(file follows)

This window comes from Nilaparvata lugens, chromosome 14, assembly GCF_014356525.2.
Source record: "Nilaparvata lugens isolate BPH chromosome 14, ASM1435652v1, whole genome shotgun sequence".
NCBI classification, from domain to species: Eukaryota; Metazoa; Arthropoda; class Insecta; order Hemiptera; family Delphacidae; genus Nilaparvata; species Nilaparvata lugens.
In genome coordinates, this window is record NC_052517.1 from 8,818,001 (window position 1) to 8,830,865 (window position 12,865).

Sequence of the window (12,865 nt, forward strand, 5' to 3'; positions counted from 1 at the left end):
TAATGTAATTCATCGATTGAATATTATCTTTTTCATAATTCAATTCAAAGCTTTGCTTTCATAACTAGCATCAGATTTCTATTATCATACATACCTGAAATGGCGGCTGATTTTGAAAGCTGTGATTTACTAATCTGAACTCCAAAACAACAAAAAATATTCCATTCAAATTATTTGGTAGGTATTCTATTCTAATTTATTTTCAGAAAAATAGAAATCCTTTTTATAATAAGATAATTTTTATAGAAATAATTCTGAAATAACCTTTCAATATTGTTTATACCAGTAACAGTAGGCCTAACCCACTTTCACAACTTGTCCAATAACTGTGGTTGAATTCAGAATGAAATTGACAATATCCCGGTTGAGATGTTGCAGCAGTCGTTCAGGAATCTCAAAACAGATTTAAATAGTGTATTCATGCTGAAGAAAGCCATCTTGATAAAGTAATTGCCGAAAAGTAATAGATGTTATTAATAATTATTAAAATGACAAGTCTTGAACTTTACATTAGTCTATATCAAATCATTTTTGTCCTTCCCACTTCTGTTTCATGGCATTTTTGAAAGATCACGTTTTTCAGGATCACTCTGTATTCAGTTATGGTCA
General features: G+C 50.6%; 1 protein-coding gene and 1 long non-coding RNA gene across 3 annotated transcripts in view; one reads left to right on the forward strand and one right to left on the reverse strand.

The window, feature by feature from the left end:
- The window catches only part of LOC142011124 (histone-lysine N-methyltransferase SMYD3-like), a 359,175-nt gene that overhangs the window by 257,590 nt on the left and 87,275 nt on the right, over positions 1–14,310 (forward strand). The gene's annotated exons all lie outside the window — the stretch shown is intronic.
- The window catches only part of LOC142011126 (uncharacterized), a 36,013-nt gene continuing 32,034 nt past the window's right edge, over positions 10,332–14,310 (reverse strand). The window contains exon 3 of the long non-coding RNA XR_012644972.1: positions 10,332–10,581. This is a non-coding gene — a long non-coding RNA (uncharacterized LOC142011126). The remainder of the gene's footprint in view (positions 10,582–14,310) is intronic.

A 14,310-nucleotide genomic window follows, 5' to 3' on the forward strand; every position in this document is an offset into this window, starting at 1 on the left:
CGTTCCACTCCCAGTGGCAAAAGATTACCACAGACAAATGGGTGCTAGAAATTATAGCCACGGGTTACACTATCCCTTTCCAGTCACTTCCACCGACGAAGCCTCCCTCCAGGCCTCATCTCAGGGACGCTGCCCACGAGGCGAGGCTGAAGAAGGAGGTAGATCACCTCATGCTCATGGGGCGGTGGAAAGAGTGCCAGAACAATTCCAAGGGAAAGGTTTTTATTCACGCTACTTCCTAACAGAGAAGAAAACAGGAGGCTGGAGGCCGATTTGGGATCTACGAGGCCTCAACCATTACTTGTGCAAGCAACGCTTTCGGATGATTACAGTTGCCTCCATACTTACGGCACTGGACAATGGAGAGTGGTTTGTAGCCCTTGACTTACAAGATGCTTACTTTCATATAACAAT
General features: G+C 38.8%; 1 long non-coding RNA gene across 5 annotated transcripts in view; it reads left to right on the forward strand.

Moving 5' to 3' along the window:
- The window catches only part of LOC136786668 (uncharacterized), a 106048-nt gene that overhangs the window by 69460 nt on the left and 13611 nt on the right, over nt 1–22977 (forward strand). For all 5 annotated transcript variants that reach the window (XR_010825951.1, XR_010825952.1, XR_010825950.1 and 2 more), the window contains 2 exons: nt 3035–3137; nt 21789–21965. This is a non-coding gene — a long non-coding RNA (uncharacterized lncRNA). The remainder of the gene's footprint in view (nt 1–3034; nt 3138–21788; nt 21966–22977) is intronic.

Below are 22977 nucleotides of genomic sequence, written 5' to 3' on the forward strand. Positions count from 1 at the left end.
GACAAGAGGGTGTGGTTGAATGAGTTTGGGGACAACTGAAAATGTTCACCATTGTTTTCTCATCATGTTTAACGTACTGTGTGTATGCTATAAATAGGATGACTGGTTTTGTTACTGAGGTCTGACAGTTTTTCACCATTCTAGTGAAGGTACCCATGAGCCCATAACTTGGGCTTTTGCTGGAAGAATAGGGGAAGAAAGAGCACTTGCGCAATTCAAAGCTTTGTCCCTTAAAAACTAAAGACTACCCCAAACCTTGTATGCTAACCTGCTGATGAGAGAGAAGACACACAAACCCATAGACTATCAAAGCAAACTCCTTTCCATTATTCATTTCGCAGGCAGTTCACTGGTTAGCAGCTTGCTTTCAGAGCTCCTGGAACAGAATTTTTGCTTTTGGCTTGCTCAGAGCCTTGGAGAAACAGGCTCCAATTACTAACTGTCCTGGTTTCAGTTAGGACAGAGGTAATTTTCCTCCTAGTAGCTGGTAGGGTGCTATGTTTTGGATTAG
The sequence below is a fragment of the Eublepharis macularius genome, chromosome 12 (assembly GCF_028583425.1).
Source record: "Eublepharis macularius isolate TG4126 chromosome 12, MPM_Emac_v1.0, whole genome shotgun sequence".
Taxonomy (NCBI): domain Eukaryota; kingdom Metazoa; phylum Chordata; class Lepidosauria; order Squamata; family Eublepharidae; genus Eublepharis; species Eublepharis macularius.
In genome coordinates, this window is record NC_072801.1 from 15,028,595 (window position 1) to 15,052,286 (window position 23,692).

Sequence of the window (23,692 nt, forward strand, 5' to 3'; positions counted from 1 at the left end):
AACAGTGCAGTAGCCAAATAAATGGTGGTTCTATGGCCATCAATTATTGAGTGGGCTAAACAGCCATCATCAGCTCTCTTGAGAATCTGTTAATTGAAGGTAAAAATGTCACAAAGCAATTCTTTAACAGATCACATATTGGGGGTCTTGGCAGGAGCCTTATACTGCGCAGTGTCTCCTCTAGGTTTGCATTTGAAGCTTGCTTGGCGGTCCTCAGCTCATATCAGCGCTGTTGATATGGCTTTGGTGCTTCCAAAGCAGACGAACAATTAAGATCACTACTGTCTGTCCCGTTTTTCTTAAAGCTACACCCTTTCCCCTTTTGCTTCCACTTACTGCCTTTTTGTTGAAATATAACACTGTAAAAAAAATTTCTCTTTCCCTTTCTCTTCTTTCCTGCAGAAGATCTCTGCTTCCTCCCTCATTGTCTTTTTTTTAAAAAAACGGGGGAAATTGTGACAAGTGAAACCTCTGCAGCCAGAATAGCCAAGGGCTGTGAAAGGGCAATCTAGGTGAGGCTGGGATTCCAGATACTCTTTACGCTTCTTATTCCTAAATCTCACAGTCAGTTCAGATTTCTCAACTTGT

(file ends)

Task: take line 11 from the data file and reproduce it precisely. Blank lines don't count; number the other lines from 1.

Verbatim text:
A 14,310-nucleotide genomic window follows, 5' to 3' on the forward strand; every position in this document is an offset into this window, starting at 1 on the left: